"We win all the arguments, but we lose all the votes," Abba Eban, Israel's former foreign minister who is now in opposition, remarked to me the other day as we chatted in the Knesset.
The complaint was overheard by Prime Minister Menachem Begin's chief assistant, Yehiel Kadishai. "Long live the majority," he cackled.
That exchange expresses exactly political conditions in Israel. Despite many signs of weakness, Begin is firmly in control of his parliamentary majority, and hence of his government and the country.
Forces for fragmentation, to be sure, abound in the Begin regime. His parliamentary majority (with 78 ou of 120 seats in the Knesset) comprises six different parties, which are at odds on many issues. Ford of the parties (the Liberals, the Democratic Movement for Change and two religious factions) do not even share the enthusiasm of Begin and his own Herut Party for Jewish settlements in occupied territory west of the Jordan River.
Tparty rifts inside the majority are complemented by personal rivalries. Two shining military figures - Foreign Minister Moshe Dayan and Defense Minister East Weizman - have far more popular appeal than Begin, and entertain notions of sitting in his seat as prime minister. They are both less hawkish, at least in tone, than he is on settlements and the West Bank.
The official opposition (with 42 votes, of which the Labor Pary has 32) runs athwart the government at it chief point of division: the settlements and the West Bank. For the first time in Israeli history, the political battle line is drawn around the issue of occupied territory with a considerable faction of the Knesset (56 of the 120 members, by one authoritative count) favoring a more dovish line than the government.
Moreover, dovish opposition finds resonance in a peace movement. Some 30,000 Israelis, led by decorated war veterans, met in Tel Aviv a week ago Saturday to demonstrate for "Peace Now." Their chief message was that the Begin government should make territorial concessions rather than miss the chance for a settlement with Egypt.
But Israel is the last refuge of organized party politics. So when you put all these discordant elements together and shake them up, what comes out is not an explosive mixture but more of the Begin government. The dissident parties in the majority, many of whom have always run under Begin's standard at the polls, preferred to work from within rather than break openly and precipitate and election.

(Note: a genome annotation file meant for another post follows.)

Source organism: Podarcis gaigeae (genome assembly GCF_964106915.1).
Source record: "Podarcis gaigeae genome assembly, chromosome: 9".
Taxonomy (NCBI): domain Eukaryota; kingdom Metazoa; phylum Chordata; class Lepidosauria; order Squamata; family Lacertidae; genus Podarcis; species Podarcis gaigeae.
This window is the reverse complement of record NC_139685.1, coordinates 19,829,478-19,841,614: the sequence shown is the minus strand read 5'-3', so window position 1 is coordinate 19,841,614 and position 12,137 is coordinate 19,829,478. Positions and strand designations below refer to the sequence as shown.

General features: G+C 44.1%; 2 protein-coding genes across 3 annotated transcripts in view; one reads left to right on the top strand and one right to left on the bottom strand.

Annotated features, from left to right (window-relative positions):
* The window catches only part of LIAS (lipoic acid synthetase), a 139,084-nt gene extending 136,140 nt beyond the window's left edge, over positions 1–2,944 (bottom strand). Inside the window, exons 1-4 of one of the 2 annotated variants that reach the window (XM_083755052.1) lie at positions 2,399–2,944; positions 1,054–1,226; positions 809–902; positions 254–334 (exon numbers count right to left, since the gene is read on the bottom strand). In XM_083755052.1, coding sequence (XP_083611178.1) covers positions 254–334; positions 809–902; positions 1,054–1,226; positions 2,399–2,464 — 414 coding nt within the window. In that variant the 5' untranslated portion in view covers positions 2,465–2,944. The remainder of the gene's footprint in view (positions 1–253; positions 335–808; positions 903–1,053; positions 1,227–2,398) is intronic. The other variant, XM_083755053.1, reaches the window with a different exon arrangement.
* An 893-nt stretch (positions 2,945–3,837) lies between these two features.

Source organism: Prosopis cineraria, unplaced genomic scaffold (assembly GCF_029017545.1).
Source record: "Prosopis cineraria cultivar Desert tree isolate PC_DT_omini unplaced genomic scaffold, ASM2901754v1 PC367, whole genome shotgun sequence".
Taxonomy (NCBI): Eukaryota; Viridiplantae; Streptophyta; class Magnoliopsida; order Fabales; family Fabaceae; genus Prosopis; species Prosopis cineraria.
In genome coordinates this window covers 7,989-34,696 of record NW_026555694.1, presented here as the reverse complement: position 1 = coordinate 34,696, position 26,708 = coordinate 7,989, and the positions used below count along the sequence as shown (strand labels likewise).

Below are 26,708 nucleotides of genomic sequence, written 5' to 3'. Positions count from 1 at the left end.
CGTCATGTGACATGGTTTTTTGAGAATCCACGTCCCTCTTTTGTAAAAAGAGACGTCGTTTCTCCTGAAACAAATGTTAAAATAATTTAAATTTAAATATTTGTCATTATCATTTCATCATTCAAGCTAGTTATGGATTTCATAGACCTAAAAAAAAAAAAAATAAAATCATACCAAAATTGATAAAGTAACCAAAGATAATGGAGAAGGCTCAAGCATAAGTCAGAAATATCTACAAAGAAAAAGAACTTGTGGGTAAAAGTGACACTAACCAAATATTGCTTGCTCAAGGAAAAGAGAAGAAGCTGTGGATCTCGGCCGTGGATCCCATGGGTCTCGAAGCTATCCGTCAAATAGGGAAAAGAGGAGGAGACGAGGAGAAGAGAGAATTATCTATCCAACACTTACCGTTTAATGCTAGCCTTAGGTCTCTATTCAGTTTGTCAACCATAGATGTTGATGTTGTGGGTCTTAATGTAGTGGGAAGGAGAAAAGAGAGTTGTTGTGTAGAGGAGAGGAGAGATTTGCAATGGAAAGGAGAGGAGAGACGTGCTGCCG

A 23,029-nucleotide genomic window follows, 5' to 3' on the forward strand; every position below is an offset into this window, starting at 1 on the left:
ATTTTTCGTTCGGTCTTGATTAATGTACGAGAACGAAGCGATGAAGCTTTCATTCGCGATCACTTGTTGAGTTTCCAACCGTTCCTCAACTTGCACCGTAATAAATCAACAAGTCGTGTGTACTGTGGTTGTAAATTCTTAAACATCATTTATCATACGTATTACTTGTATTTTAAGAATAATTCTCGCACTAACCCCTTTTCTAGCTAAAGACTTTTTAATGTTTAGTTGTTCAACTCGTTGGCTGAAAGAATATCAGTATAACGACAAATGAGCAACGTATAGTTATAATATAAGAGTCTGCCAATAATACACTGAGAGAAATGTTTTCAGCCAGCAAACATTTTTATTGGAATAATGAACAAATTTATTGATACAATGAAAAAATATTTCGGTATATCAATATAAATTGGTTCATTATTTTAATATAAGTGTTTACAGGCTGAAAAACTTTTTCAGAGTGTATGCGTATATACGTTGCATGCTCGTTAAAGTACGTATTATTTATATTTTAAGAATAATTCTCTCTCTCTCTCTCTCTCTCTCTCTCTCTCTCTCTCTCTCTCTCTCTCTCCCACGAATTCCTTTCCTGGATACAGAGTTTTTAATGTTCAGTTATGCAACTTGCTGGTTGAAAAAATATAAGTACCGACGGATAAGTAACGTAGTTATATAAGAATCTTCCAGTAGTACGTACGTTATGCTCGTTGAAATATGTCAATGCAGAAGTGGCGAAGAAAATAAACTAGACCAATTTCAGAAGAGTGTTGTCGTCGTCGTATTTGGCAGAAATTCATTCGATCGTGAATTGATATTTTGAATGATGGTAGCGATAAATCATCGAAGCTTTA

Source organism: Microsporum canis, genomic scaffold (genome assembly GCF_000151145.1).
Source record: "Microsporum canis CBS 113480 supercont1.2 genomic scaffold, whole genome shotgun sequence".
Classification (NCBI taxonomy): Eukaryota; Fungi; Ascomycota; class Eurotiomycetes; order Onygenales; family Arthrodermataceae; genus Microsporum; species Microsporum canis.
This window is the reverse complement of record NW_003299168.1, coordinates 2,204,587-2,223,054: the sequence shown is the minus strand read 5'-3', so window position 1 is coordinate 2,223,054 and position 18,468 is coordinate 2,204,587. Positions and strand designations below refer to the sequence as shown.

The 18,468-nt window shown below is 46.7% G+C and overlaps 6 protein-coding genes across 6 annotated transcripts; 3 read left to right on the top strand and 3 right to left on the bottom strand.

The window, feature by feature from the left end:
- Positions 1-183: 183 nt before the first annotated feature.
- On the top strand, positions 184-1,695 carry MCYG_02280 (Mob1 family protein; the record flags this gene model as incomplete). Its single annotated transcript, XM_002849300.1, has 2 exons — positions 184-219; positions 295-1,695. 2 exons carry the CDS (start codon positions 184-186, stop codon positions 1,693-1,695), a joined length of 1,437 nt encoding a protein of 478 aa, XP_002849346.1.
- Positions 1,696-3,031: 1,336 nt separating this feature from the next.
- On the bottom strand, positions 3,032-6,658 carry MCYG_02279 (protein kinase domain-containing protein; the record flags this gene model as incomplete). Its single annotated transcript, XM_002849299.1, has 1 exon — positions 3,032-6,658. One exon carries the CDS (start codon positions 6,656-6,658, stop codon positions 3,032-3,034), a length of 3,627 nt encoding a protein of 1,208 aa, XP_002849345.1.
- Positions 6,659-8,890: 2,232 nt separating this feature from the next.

The two heroes - Dayan and Weitzman - are so much at odds personally that each tends to cancel the moves of the other. Neither has a party following, and each can be - and has been - politically isolated.
The labor opposition, as its leader Shimon Peres, told me, prefers that peace be made by hawks rather than doves. "The government can bring a settlement more quickly and with less internal dissension than we can," Peres said. "We're in no hurry to come back to office."
Even the peace movement is problematical. "It could be the beginning of a ground swell." Liova Eliav, a leading dove who helped to organize the Tel Aviv demonstration, told me. "But the demonstrators are in the lead group tha tis not in touch with the blue-collar workers. The movement could easily fizzle."
In these conditions, Begin holds the country firmly in his grasp. A policy of trying to force him from power - which some of those around President Carter undoubtedly favor - is certain to backfire. A policy of driving wedges between the prime minister and the other government figures - which President Anwar Sadat of Egypt is now following - canot succeed.
For better or worse, accordingly, the current peace efforts have to be worked through a government dominated by Begin. it may not be all for the worse. When I interviewed the prime minister the other day with David Greenway of this newspaper, it seemed clear to me that he was over the period of bitter feeling and remorse occasioned by his recent trip to Washington. He seemed in good spirits, talked in moderate terms and looked not backwards but toward the future.